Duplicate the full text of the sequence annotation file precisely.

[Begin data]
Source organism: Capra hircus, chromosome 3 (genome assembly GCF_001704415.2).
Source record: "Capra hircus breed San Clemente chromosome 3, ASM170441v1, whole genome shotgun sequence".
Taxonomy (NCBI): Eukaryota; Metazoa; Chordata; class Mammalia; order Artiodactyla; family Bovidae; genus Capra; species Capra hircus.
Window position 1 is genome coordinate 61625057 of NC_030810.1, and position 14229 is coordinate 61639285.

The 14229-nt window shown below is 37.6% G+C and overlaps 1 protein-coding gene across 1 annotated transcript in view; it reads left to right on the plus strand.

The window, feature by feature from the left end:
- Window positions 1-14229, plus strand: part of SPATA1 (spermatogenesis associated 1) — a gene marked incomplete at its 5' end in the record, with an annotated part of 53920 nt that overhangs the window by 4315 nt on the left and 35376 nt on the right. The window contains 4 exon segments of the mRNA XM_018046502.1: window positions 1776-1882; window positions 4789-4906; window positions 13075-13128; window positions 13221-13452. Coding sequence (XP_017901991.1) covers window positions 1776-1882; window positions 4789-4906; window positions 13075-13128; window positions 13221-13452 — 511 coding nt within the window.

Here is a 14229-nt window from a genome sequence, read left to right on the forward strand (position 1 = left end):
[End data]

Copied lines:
Source organism: Capra hircus, chromosome 3 (genome assembly GCF_001704415.2).
Source record: "Capra hircus breed San Clemente chromosome 3, ASM170441v1, whole genome shotgun sequence".
Taxonomy (NCBI): Eukaryota; Metazoa; Chordata; class Mammalia; order Artiodactyla; family Bovidae; genus Capra; species Capra hircus.
Window position 1 is genome coordinate 61625057 of NC_030810.1, and position 14229 is coordinate 61639285.

The 14229-nt window shown below is 37.6% G+C and overlaps 1 protein-coding gene across 1 annotated transcript in view; it reads left to right on the plus strand.

The window, feature by feature from the left end:
- Window positions 1-14229, plus strand: part of SPATA1 (spermatogenesis associated 1) — a gene marked incomplete at its 5' end in the record, with an annotated part of 53920 nt that overhangs the window by 4315 nt on the left and 35376 nt on the right. The window contains 4 exon segments of the mRNA XM_018046502.1: window positions 1776-1882; window positions 4789-4906; window positions 13075-13128; window positions 13221-13452. Coding sequence (XP_017901991.1) covers window positions 1776-1882; window positions 4789-4906; window positions 13075-13128; window positions 13221-13452 — 511 coding nt within the window.

Here is a 14229-nt window from a genome sequence, read left to right on the forward strand (position 1 = left end):